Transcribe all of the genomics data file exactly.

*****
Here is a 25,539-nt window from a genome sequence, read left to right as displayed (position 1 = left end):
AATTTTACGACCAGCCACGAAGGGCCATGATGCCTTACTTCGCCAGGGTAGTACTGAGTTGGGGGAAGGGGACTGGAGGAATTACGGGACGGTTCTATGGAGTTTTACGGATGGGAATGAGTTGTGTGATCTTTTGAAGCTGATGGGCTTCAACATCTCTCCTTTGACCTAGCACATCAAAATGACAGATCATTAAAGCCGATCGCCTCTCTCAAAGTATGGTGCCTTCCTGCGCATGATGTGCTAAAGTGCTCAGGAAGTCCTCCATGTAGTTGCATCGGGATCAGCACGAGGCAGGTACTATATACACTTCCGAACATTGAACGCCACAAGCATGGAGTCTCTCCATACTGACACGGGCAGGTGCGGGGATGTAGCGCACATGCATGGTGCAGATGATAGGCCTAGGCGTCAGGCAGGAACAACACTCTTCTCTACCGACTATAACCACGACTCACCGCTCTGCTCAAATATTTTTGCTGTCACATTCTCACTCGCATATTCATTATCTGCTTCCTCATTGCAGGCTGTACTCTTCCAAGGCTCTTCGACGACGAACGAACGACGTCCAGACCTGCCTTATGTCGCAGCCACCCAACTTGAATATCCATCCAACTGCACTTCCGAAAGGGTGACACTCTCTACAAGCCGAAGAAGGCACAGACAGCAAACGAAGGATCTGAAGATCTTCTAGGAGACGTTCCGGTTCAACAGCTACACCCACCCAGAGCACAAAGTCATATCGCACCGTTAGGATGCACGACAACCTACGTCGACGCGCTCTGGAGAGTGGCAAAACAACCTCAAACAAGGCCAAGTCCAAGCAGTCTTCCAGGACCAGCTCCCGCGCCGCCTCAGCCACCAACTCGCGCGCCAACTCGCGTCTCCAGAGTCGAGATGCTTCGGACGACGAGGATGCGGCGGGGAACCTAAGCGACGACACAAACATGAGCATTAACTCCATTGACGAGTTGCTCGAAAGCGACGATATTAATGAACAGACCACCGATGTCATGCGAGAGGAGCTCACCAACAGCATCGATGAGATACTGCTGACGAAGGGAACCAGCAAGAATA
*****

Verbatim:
Here is a 25,539-nt window from a genome sequence, read left to right as displayed (position 1 = left end):
AATTTTACGACCAGCCACGAAGGGCCATGATGCCTTACTTCGCCAGGGTAGTACTGAGTTGGGGGAAGGGGACTGGAGGAATTACGGGACGGTTCTATGGAGTTTTACGGATGGGAATGAGTTGTGTGATCTTTTGAAGCTGATGGGCTTCAACATCTCTCCTTTGACCTAGCACATCAAAATGACAGATCATTAAAGCCGATCGCCTCTCTCAAAGTATGGTGCCTTCCTGCGCATGATGTGCTAAAGTGCTCAGGAAGTCCTCCATGTAGTTGCATCGGGATCAGCACGAGGCAGGTACTATATACACTTCCGAACATTGAACGCCACAAGCATGGAGTCTCTCCATACTGACACGGGCAGGTGCGGGGATGTAGCGCACATGCATGGTGCAGATGATAGGCCTAGGCGTCAGGCAGGAACAACACTCTTCTCTACCGACTATAACCACGACTCACCGCTCTGCTCAAATATTTTTGCTGTCACATTCTCACTCGCATATTCATTATCTGCTTCCTCATTGCAGGCTGTACTCTTCCAAGGCTCTTCGACGACGAACGAACGACGTCCAGACCTGCCTTATGTCGCAGCCACCCAACTTGAATATCCATCCAACTGCACTTCCGAAAGGGTGACACTCTCTACAAGCCGAAGAAGGCACAGACAGCAAACGAAGGATCTGAAGATCTTCTAGGAGACGTTCCGGTTCAACAGCTACACCCACCCAGAGCACAAAGTCATATCGCACCGTTAGGATGCACGACAACCTACGTCGACGCGCTCTGGAGAGTGGCAAAACAACCTCAAACAAGGCCAAGTCCAAGCAGTCTTCCAGGACCAGCTCCCGCGCCGCCTCAGCCACCAACTCGCGCGCCAACTCGCGTCTCCAGAGTCGAGATGCTTCGGACGACGAGGATGCGGCGGGGAACCTAAGCGACGACACAAACATGAGCATTAACTCCATTGACGAGTTGCTCGAAAGCGACGATATTAATGAACAGACCACCGATGTCATGCGAGAGGAGCTCACCAACAGCATCGATGAGATACTGCTGACGAAGGGAACCAGCAAGAATA